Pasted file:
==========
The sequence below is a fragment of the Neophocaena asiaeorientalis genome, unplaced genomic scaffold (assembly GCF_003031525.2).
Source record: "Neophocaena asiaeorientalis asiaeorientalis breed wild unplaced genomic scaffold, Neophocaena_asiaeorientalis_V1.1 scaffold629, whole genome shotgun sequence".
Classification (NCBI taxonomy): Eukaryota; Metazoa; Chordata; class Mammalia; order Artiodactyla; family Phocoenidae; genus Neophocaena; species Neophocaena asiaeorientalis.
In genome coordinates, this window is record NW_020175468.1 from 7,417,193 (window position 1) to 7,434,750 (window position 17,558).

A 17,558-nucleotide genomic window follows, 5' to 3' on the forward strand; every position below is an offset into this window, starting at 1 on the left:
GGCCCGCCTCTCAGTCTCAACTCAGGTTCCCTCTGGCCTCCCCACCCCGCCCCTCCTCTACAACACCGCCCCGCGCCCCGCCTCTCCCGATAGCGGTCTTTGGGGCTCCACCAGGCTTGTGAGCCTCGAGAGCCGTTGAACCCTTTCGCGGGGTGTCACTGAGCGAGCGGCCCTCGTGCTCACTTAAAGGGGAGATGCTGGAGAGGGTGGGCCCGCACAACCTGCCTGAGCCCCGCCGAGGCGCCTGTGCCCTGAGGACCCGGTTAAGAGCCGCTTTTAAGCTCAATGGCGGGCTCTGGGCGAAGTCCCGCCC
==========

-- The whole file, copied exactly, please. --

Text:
The sequence below is a fragment of the Neophocaena asiaeorientalis genome, unplaced genomic scaffold (assembly GCF_003031525.2).
Source record: "Neophocaena asiaeorientalis asiaeorientalis breed wild unplaced genomic scaffold, Neophocaena_asiaeorientalis_V1.1 scaffold629, whole genome shotgun sequence".
Classification (NCBI taxonomy): Eukaryota; Metazoa; Chordata; class Mammalia; order Artiodactyla; family Phocoenidae; genus Neophocaena; species Neophocaena asiaeorientalis.
In genome coordinates, this window is record NW_020175468.1 from 7,417,193 (window position 1) to 7,434,750 (window position 17,558).

A 17,558-nucleotide genomic window follows, 5' to 3' on the forward strand; every position below is an offset into this window, starting at 1 on the left:
GGCCCGCCTCTCAGTCTCAACTCAGGTTCCCTCTGGCCTCCCCACCCCGCCCCTCCTCTACAACACCGCCCCGCGCCCCGCCTCTCCCGATAGCGGTCTTTGGGGCTCCACCAGGCTTGTGAGCCTCGAGAGCCGTTGAACCCTTTCGCGGGGTGTCACTGAGCGAGCGGCCCTCGTGCTCACTTAAAGGGGAGATGCTGGAGAGGGTGGGCCCGCACAACCTGCCTGAGCCCCGCCGAGGCGCCTGTGCCCTGAGGACCCGGTTAAGAGCCGCTTTTAAGCTCAATGGCGGGCTCTGGGCGAAGTCCCGCCC